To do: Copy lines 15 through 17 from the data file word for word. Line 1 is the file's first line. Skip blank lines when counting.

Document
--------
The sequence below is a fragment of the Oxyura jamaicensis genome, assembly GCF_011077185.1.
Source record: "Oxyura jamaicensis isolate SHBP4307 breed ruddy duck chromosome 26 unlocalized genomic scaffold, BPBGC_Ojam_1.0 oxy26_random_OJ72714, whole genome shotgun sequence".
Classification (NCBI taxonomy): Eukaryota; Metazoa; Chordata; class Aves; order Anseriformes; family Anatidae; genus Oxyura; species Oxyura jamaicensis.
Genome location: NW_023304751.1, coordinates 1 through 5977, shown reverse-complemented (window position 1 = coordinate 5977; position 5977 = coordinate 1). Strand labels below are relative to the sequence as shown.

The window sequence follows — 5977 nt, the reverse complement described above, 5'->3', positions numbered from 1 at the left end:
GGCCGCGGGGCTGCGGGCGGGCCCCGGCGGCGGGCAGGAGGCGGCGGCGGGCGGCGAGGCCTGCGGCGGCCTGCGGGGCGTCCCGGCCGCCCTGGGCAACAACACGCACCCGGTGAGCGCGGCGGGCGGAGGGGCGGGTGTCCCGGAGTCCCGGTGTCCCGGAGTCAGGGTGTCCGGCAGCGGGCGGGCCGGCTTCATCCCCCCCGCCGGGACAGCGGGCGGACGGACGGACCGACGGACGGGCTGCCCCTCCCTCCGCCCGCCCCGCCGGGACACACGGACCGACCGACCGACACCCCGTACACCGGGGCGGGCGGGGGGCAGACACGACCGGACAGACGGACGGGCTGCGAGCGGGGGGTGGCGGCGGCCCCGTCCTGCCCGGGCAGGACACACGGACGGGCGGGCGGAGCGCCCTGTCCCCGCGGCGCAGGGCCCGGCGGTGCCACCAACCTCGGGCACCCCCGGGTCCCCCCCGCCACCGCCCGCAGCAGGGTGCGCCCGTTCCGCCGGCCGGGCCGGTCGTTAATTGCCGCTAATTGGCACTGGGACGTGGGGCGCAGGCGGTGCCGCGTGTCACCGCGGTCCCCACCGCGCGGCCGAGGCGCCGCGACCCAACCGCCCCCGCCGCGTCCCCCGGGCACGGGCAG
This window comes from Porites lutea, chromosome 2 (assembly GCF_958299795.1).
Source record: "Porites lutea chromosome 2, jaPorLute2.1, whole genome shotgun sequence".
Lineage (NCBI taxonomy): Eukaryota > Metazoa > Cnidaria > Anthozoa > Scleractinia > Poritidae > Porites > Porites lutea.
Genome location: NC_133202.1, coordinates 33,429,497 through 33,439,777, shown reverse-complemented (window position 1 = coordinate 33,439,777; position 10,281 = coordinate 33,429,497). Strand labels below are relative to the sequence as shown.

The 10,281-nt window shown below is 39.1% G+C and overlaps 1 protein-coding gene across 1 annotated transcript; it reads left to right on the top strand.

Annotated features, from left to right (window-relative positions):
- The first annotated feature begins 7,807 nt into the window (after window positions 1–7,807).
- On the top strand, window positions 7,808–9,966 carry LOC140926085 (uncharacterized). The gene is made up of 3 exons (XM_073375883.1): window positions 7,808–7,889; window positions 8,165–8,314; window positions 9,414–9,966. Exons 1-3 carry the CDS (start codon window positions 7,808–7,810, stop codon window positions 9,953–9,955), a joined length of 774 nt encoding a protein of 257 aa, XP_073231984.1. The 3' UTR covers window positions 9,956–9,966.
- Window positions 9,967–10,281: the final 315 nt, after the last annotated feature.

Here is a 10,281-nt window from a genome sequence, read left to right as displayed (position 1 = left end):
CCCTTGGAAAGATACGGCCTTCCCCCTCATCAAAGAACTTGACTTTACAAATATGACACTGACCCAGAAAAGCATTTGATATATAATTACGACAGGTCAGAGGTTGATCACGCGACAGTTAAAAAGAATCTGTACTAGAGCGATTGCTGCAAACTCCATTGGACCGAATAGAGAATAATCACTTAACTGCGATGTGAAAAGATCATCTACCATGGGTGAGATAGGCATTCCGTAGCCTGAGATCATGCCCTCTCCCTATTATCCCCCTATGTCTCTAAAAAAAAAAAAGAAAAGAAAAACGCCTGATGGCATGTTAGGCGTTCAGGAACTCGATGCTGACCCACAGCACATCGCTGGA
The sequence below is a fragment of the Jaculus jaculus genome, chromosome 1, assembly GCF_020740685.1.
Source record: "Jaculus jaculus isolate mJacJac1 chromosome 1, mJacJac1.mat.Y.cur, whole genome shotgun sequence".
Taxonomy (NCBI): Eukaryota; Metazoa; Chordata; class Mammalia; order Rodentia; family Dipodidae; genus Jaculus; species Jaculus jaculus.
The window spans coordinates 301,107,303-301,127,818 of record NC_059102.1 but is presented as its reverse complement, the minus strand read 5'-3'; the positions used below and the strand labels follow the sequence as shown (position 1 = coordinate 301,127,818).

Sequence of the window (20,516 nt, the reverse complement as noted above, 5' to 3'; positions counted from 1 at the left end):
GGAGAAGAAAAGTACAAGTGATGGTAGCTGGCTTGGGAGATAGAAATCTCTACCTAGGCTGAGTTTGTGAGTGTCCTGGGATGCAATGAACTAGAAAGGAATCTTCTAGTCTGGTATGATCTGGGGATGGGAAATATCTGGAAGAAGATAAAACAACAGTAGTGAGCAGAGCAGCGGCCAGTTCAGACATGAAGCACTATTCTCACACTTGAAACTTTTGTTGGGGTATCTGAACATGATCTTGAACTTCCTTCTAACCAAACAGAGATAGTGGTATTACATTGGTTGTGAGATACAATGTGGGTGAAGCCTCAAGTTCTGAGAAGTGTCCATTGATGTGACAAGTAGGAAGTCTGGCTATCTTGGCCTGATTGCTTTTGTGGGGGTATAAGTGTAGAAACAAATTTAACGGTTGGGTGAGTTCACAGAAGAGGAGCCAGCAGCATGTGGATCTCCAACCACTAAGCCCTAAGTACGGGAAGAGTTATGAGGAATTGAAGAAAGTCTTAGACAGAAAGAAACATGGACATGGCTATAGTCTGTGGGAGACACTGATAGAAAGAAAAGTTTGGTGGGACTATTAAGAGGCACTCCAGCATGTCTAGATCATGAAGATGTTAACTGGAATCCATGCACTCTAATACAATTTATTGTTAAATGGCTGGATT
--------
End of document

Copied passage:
- Window positions 9,967–10,281: the final 315 nt, after the last annotated feature.

Here is a 10,281-nt window from a genome sequence, read left to right as displayed (position 1 = left end):
CCCTTGGAAAGATACGGCCTTCCCCCTCATCAAAGAACTTGACTTTACAAATATGACACTGACCCAGAAAAGCATTTGATATATAATTACGACAGGTCAGAGGTTGATCACGCGACAGTTAAAAAGAATCTGTACTAGAGCGATTGCTGCAAACTCCATTGGACCGAATAGAGAATAATCACTTAACTGCGATGTGAAAAGATCATCTACCATGGGTGAGATAGGCATTCCGTAGCCTGAGATCATGCCCTCTCCCTATTATCCCCCTATGTCTCTAAAAAAAAAAAAGAAAAGAAAAACGCCTGATGGCATGTTAGGCGTTCAGGAACTCGATGCTGACCCACAGCACATCGCTGGA